Fri, Jan 15, 2010 - Page 5 News List

US drone missile strike kills 10

‘MOSTLY MILITANTS’Pakistani Taliban leader Hakimullah Mehsud was said to have been in the area at the time of the attack, but a spokesman said he left before it began


Missiles fired by US drone aircraft hit a militant training camp in northwest Pakistan yesterday, killing at least 10 people, officials said, as Washington and Islamabad clash over the strikes.

It was the seventh bombing raid by unmanned US planes this month as Pakistan sees a surge in the strikes, which fuel anti-US sentiment in the nuclear-armed Muslim nation and draw public condemnation from the government.

US officials say the attacks are necessary to protect NATO troops fighting over the border in ­Afghanistan, and are urging Pakistan to do more to dismantle militant safe havens carved out along the lawless frontier.

Yesterday’s assault took place in Pasalkot village in a remote area of North Waziristan and very close to the border with South Waziristan, where Pakistan’s military are battling Taliban fighters, officials said.

“It was a US drone strike which took place between 7am and 8am. At least 10 people, mostly militants, have been killed in the missile strike. The toll is likely to rise,” a local intelligence official said.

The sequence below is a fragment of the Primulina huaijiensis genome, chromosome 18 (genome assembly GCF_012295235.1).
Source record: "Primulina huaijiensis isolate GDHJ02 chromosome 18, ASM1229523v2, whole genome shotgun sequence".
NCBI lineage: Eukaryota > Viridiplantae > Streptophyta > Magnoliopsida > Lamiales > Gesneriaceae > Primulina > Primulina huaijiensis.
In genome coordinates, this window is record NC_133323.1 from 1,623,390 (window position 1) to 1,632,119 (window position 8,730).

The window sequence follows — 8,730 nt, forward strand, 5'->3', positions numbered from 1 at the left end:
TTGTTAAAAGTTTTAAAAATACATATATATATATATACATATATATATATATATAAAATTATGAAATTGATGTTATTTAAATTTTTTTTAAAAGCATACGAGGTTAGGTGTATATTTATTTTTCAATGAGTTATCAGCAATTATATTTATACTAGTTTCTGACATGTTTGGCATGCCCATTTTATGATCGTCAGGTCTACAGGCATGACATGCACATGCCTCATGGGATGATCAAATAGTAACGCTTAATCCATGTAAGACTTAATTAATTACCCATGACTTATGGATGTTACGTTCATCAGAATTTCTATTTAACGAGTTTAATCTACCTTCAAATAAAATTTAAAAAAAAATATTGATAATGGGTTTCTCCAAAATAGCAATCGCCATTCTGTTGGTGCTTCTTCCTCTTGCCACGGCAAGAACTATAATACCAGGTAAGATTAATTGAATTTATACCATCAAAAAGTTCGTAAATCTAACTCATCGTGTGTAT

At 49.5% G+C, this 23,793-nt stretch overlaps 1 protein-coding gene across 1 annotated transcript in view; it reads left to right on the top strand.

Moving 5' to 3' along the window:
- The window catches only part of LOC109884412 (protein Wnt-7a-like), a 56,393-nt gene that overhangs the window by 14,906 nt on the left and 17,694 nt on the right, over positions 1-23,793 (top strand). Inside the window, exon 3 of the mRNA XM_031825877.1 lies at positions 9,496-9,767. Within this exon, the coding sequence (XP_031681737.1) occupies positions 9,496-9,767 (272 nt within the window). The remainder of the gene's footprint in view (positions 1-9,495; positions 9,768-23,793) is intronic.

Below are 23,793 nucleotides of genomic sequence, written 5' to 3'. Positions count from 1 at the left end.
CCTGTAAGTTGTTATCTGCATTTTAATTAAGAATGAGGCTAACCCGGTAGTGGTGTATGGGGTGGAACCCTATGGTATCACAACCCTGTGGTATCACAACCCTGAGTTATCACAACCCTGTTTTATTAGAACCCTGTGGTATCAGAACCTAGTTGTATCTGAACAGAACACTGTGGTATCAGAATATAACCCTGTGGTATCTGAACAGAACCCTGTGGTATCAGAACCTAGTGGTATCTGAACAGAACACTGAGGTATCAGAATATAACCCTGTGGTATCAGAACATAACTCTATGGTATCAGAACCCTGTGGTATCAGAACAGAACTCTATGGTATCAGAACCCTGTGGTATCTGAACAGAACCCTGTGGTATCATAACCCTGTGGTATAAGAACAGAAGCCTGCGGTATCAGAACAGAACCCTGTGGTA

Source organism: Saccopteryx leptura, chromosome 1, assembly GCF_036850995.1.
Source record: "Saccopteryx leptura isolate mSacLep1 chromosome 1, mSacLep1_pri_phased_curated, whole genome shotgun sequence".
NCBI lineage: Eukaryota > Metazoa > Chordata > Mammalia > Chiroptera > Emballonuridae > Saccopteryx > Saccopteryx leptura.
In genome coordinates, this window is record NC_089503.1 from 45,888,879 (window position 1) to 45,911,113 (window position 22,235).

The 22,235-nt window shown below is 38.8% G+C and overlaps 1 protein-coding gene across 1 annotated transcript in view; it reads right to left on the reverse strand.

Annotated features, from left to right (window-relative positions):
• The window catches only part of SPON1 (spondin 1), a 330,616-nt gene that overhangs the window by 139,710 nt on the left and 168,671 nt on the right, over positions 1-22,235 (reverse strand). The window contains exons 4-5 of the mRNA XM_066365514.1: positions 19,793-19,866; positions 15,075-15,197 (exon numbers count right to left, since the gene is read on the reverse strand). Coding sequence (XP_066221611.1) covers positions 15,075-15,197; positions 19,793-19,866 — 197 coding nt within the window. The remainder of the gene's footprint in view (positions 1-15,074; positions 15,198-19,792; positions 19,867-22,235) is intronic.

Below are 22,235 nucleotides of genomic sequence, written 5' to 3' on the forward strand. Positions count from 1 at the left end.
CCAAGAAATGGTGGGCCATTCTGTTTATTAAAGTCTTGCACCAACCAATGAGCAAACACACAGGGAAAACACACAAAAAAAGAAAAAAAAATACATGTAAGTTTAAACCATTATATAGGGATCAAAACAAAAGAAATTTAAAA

“The targeted site was a militant training camp,” he said.

It was not immediately clear if any senior insurgents had been killed.

A senior security official confirmed the death toll, and said four missiles were fired from unmanned planes in the remote area.

All seven strikes this month have hit North Waziristan, a bastion of al-Qaeda fighters, the Taliban and the Haqqani network which launches attacks on the 113,000 US and NATO troops fighting the Taliban in neighboring Afghanistan.

The administration of US President Barack Obama has put Pakistan at the heart of its fight against al-Qaeda and Islamist extremists and says the war in Afghanistan cannot be won without Islamabad’s help, but tensions simmer.

A US senator on Wednesday scolded Pakistan’s leaders for privately supporting US drone strikes while publicly denouncing them.

“What troubles me is the public attack on these drone attacks when at the same time they’ve privately obviously not told us that we must stop,” said Senator Carl Levin, chairman of the US Senate Armed Services Committee.

Pakistan’s leaders “not only understand and acquiesce, but in many cases privately support the drone attacks,” Levin said, adding that “the minimum we should expect is a silence on their part rather than a public attack on us.”

Meanwhile, Pakistani Taliban leader Hakimullah Mehsud was in the area of the US drone strike killed, but left before the missiles hit, a militant spokesman said.

“Hakimullah Mehsud was present at the same place in Shaktoi where the drone attack took place,” Tehreek-e-Taliban Pakistan spokesman Azam Tariq said by telephone. “But he had left the place already when the drone attack took place. He is alive and completely safe.”

Tariq did not say when Mehsud left the area.

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